When Emily McMullan was born 22 months ago, doctors noticed something was wrong with her hearing.
Specialist tests revealed her to be severely to profoundly deaf.
Her father Paul, 34, and mother Rose, 29, at first struggled to deal with the news Emily may never hear, but soon dived head first into a network of support that Paul says has completely changed their lives.
The couple, from Baillieston, Glasgow, have seen Emily come on leaps and bounds since she was fitted with a cochlear implant, which means she can hear and interpret sounds.
Last December, with Emily aged just 13 months, she had the operation to fit the implant. The following month it was 'switched on'.
Since then, there has been no stopping Emily, who can say "dada", "mama" and "look".
Accountant Paul said: "When we were told Emily was deaf, it was very emotional and upsetting.
"I remember thinking, 'She will never hear me say 'I love you'.'
"When she was four weeks old she went through three hours of tests at Yorkhill Hospital, where they confirmed she was severely to profoundly deaf.
"But we realised there was all kinds of support available from the National Deaf Children's Society and Yorkhill.
"We were referred to the cochlear implant unit at Crosshouse Hospital in Kilmarnock, were Emily was assessed for suitability to be fitted with implants."
Doctors gave Emily the thumbs-up for implants but, in the end, they could operate only on her right side because a previous illness had left her with a calcium build-up under the skin around her left ear.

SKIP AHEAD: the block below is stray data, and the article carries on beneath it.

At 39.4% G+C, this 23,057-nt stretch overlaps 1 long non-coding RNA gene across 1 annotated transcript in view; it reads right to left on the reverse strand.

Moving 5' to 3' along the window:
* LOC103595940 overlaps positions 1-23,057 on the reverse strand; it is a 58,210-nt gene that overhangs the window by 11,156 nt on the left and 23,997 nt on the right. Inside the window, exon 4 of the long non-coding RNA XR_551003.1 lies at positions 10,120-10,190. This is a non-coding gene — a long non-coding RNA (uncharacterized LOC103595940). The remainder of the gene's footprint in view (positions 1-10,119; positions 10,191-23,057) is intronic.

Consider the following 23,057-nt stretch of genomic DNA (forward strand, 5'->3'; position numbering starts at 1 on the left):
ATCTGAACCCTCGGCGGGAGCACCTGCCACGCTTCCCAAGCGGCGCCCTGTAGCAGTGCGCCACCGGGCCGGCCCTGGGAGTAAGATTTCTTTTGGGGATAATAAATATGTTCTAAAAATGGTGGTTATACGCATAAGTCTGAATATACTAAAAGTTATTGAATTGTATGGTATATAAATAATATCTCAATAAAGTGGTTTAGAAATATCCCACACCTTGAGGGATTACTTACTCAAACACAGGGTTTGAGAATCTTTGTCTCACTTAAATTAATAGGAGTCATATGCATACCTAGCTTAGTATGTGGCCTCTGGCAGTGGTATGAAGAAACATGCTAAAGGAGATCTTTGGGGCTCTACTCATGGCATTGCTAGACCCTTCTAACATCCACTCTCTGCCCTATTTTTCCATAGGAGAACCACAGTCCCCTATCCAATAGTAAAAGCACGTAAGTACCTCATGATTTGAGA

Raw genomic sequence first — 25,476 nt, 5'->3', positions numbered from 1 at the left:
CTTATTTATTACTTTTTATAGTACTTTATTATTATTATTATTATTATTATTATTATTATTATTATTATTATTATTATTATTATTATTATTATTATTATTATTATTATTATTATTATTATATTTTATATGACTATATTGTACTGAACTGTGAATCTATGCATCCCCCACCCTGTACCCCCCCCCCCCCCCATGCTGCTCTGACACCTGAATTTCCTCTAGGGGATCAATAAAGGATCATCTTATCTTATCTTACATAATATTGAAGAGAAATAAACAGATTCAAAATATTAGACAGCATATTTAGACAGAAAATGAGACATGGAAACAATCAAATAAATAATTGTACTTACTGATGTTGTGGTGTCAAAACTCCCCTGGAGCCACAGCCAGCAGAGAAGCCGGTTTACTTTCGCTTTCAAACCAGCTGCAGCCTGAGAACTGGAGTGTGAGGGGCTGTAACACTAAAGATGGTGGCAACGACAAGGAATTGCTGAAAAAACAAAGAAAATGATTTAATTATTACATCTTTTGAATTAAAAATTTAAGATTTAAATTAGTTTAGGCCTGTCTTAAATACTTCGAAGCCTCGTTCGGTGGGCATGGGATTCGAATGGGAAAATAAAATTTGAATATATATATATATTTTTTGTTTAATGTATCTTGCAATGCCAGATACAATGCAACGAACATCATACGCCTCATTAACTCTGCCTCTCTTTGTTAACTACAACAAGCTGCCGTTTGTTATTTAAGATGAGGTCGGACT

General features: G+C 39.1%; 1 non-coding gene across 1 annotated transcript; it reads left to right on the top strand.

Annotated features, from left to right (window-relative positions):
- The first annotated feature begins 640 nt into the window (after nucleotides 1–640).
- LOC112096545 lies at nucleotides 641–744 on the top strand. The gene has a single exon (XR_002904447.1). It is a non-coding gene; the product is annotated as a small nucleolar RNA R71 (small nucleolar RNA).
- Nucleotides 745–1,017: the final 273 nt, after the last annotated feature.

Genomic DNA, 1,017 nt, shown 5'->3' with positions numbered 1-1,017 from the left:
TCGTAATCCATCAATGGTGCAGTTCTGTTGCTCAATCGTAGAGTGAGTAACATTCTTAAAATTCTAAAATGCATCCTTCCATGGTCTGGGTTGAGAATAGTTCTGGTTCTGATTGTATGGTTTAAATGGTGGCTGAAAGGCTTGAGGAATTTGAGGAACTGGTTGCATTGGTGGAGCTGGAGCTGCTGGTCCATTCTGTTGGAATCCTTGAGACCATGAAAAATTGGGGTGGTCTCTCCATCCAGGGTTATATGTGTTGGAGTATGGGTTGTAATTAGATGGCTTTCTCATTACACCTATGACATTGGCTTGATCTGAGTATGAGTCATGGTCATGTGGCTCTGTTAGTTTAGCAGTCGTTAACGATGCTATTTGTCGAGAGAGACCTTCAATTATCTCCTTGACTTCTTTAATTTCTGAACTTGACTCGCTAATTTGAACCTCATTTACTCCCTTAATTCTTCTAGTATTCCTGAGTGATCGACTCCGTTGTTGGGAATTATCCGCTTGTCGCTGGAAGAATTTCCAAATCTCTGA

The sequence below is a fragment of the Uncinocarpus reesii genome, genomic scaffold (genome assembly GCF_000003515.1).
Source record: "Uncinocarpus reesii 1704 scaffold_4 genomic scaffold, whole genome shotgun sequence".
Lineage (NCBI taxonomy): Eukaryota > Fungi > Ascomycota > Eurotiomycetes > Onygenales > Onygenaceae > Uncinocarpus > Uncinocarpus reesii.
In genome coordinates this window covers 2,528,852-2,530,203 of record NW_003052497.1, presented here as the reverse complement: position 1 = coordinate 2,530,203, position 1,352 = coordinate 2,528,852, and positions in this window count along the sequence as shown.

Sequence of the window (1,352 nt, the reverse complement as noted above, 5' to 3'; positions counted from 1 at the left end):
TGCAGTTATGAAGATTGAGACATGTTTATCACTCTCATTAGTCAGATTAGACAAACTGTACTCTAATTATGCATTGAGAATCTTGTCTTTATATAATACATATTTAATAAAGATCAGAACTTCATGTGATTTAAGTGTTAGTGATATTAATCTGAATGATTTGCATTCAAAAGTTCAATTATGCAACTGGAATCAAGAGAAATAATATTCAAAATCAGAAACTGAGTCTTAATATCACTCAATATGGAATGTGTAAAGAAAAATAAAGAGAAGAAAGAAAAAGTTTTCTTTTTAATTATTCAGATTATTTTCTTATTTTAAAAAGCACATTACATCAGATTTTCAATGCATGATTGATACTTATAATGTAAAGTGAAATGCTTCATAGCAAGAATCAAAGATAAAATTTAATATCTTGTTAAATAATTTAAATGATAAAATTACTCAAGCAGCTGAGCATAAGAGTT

But even one implant is having a huge effect on the lively wee girl.
Paul said: "Every time we hear a new word it is emotional and wonderful.
"When I come home from work at night I wait at the front door and shout 'Emily' and my wee superstar comes running out for a hug.
"We can also take her swimming and she can keep her implant on rather than taking it off because they have developed a thing called an aqua kit to keep the device safe.
"We are so proud of Emily. She has been through a lot in the first 22 months of her life but she is always smiling and is a happy wee person."
The National Deaf Children's Society has arranged weekends for parents of young deaf children and Rose and Paul have learned a great deal from speaking with others in similar positions.
Paul is so impressed with the charity's work, that he is running the Great North Run on September 15 to raise funds for the Society .
He has never run long distance before, but has been training for the big day.
"I felt I wanted to thank them for all the support they have given us over the past 22 months," Paul said.
"I want to make Emily as proud of me as we are of her. I am hoping to raise £1000 and anything else is a bonus."
Emily's older brother Adam, 4, is also enjoying being able to communicate with his sister.
He even understands when she has not got the implant activated and asks his parents to turn it on.
And the family is set for a new arrival because Rose is expecting her third baby, due to be born in eight weeks.
Paul said: "It couldn't be better for Emily - she has a big brother who will look after her and will soon have a wee sister or brother she can look after as they grow up."
If you wish to contribute to Paul's fundraising effort, log on to: justgiving.com/Paul-McMullan2